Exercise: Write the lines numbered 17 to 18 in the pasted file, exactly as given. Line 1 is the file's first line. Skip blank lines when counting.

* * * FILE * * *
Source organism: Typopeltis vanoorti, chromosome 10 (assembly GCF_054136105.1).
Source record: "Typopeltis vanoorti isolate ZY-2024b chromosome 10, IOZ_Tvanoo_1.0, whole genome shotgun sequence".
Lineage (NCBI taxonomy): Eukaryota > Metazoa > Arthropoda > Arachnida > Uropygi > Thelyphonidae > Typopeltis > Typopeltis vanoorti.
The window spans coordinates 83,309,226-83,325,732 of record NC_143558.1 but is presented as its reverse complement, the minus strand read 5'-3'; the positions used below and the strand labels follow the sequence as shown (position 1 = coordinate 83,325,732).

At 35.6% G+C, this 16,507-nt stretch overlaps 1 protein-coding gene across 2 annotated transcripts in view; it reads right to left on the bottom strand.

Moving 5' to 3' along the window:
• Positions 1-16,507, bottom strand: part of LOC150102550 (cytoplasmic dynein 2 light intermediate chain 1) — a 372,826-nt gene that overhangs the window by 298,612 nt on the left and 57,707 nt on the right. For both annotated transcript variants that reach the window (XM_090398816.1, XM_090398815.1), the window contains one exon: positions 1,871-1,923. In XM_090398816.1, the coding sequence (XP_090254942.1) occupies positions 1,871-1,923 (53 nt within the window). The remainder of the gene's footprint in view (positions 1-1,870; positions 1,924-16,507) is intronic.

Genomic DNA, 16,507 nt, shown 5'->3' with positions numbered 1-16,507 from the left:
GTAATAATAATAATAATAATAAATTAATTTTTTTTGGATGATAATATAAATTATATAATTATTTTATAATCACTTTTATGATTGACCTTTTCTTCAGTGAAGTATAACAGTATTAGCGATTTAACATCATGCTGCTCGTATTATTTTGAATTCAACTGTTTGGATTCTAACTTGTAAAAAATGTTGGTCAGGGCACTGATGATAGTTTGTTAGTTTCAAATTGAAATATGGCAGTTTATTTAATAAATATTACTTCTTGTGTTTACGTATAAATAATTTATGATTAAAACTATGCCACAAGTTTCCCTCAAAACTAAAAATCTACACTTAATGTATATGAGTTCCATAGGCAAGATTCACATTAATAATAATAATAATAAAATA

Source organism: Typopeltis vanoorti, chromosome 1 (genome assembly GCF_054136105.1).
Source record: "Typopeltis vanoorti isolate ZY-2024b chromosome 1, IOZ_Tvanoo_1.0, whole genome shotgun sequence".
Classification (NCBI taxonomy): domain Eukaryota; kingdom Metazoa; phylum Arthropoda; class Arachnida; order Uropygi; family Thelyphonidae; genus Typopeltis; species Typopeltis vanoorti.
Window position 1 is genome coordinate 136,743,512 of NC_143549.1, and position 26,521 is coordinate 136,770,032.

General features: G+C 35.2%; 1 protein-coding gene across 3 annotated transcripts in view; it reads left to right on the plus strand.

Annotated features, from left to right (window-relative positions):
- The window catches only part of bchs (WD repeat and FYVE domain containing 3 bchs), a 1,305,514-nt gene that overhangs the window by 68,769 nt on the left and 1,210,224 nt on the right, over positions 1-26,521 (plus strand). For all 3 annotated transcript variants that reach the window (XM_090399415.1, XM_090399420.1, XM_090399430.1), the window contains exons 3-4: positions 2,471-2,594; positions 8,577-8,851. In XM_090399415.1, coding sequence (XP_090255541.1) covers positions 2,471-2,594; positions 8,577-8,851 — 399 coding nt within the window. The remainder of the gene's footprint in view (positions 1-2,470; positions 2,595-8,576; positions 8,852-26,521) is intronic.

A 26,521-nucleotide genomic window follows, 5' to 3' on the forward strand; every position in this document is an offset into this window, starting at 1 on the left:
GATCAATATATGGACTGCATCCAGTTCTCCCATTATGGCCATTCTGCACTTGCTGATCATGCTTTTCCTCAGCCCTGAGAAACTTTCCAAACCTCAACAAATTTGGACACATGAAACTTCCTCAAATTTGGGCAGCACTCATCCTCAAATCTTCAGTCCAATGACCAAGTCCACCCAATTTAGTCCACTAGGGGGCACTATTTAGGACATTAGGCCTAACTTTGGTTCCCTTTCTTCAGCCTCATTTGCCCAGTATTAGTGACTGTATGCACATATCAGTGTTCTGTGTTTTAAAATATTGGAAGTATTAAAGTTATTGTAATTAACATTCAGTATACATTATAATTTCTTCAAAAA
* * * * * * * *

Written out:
A 26,521-nucleotide genomic window follows, 5' to 3' on the forward strand; every position in this document is an offset into this window, starting at 1 on the left:
GATCAATATATGGACTGCATCCAGTTCTCCCATTATGGCCATTCTGCACTTGCTGATCATGCTTTTCCTCAGCCCTGAGAAACTTTCCAAACCTCAACAAATTTGGACACATGAAACTTCCTCAAATTTGGGCAGCACTCATCCTCAAATCTTCAGTCCAATGACCAAGTCCACCCAATTTAGTCCACTAGGGGGCACTATTTAGGACATTAGGCCTAACTTTGGTTCCCTTTCTTCAGCCTCATTTGCCCAGTATTAGTGACTGTATGCACATATCAGTGTTCTGTGTTTTAAAATATTGGAAGTATTAAAGTTATTGTAATTAACATTCAGTATACATTATAATTTCTTCAAAAA